As we know, bi-directional faster than light (FTL) travel can cause paradoxical situations. One possible way to resolve this would be a multiverse theory: Whenever a paradox could arise, the universe splits into two (or maybe more) more or less internally consistent universes, and whenever a paradox actually would arise this split becomes observable.
Let's take the Alice and Bob example from the wikipedia page on the tachyon antitelephone:
Alice and Bob are travelling at 0.8c away from each other from a common starting point. After 300 days subjective time, She eats bad shrimp and sends a message to that effect "I ate some bad shrimp" to Bob. The message travels to Bob at 2.4c. Bob receives the message at his subejctive time of 270 days (due to time dilation as seen from Alice's standpoint, math behind the link). He immediatly sends back a warning "Don't eat the shrimp" at 2.4c relative to his frame of reference which reaches her at 243 days "Alice-time". Provided Alice doesnt forget the warning in the following two months, she won't eat the shrimp, won't message Bob, won't receive a warning, will eat shrimp, will message Bob ...
(Edit to add: The preceding paragraph summarizes a thought experiment that was first thought up by Einstein in 1910 and worked on by other physicists. If your answer boils down to "Bidirectional FTL travel cannot create paradoxes, Einstein was wrong on relativity" your answer is bad and you should feel bad)
How could this play out in a Multiverse as sketched above? From Bob's perspective, he will receive a message from a futre that will never happen. Weird but not non-sensical. The same holds true for the Alice who receives the warning.
The possible paradox happens from the Alice-primes perspective: She sends a message to Bob but has not received the return message. When Bob and Alice communicate via non-FTL means she will learn he sent a warning that she did not receive (it simply vanished). The only way I see to resolve this is that return messages or trips that are quick (and close in time) enough to cause a paradox vanish from their senders perspective, and consequently from some receivers. While this requires a serious rethinking of causality (things happen for which the cause is outside this universe), within one timeline there are no causality violations.
Most times this will only happen when someone wants it to: Say ESA launches a space telescope at .99 c to observe the future history of the universe, or commanders on opposing sites of a space battle use relativistic spysats to adopt their battle plans by looking at one outcome (that is rendered impossible immediately).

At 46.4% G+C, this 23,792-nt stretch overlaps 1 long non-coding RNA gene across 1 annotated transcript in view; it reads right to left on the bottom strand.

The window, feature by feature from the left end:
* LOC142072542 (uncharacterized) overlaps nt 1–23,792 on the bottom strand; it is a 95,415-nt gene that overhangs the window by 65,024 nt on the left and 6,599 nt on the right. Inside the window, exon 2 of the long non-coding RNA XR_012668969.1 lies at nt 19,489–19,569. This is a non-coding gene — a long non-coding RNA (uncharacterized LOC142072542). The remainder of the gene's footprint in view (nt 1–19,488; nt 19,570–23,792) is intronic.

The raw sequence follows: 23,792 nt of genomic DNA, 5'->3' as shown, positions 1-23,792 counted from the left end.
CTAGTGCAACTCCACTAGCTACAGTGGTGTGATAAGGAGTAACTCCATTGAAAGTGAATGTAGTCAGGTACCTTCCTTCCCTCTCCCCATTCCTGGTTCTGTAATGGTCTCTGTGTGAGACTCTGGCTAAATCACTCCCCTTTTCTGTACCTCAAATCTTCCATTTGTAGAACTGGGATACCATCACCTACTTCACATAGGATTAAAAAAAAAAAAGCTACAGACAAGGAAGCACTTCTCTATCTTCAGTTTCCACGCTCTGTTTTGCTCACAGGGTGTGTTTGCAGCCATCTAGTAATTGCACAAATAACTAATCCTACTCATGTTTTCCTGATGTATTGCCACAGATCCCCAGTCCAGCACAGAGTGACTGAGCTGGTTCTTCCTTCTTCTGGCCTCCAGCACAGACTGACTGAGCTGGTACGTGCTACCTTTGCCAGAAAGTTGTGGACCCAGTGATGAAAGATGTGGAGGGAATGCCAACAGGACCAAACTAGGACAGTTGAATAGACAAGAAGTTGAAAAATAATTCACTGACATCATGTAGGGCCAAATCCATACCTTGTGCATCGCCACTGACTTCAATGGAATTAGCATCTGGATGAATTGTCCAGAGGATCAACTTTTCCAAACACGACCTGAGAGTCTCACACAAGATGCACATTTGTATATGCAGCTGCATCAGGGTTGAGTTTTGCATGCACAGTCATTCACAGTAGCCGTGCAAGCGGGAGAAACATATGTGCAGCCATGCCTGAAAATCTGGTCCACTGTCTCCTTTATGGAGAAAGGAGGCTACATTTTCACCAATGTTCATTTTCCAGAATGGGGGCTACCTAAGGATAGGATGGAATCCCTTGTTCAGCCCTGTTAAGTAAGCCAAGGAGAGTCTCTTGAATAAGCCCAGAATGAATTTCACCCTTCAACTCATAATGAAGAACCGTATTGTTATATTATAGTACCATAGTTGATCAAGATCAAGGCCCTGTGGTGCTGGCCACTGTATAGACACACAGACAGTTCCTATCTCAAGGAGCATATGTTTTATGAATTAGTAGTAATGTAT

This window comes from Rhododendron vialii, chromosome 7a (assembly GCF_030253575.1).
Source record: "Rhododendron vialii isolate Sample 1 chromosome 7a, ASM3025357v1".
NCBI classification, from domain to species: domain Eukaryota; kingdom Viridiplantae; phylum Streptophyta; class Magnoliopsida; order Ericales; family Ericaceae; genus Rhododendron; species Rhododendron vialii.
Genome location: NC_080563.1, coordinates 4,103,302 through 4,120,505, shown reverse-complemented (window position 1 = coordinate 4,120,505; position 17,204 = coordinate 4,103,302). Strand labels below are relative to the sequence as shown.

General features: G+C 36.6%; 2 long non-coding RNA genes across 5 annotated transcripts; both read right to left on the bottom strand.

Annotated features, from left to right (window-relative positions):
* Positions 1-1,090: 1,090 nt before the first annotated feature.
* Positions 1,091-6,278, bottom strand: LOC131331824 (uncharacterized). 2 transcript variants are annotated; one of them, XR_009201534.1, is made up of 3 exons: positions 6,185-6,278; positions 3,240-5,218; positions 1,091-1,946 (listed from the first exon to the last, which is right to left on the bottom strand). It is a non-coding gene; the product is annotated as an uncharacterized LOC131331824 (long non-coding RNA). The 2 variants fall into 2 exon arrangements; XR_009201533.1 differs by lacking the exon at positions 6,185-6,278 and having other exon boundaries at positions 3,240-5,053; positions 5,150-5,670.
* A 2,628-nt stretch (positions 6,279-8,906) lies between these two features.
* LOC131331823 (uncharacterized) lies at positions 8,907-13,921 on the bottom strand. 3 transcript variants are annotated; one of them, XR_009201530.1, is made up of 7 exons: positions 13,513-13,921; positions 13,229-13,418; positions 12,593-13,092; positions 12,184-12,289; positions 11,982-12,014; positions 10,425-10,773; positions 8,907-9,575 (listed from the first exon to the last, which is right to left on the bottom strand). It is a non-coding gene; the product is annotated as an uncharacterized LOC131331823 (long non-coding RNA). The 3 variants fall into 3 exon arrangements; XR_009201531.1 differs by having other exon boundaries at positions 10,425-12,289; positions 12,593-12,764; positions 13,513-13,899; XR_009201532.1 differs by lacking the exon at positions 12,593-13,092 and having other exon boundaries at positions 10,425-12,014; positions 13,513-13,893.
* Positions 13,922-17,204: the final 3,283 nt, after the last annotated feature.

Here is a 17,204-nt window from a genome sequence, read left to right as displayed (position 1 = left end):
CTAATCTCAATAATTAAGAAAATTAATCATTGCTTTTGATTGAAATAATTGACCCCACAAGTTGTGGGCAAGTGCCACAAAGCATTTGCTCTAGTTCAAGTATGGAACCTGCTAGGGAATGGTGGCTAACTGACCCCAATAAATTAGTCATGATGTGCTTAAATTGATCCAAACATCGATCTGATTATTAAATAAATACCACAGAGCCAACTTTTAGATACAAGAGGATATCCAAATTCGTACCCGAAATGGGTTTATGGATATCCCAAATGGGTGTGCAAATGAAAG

The biggest downside from a storytelling perspective I see is this: Anyone capable of accelerating many tons of matter to relativistic speed and have it travel back with an FTL drive can duplicate matter: Instead of eating a shrimp Alice sends it to Bob, who sends it back. Now secondary Alice has two shrimp. Unless we limit FTL to information.
My question is: Do the preceding paragraphs make sense or is there a serious flaw in my thinking?
For storytelling purposes this works best with FTL devices where the travelling ship vanishes into a sort of warp bubble and cannot communicate with the rest of the universe until it pops back into sublight space. Maybe it could work with wormhole-like travel.
p.s. Let me explain the spirit of this question: FTL is impossible in two distinct ways. There's (IMO) no mechanism in sight that could feasibly allow any signal to travel FTL - that's one impossibility. The other is that unless relativity is grossly wrong (and we'd know by now?) FTL could lead to paradoxes as described above. The latter is IMO the "deeper" problem: you could add a new observation that allows an FTL signal or maybe the exotic matter required for an Alcubierre-style warp drive is suddenly observed. That would still require relativity, specifically the experimentally well established time dilation aspects, to be grossly wrong.
So the idea of this question is to ignore the first impossibility for now and look soleyly at the second one.
There's a reason I ask this here, not on Physics: An SF Author can apply an infinity of handwaves to tell their story. This question hopefully helps those who for whatever reason don't want to handwave relativity away.
Or to put it yet another way: If one breaks relativity as we know it in an SF story, the story ceases to be about an unlikely future and starts to be about an alternate universe. There's nothing wrong with that, it's just not what I'm going for.
p.p.s. This, by Demigan, ist too good to reamin hidden in the comments:
I never understood why this is a paradox. It is so easy to describe what happens that you do it right here! Bad shrimp->message->return message->doesnt eat shrimp->doesnt send message (somehow creates a problem with her own timeline), recreates the old timeline where she eats bad shrimp. Cause and effect, clear and simple (except for the twist where not sending the message recreates the old timeline. Why would it?).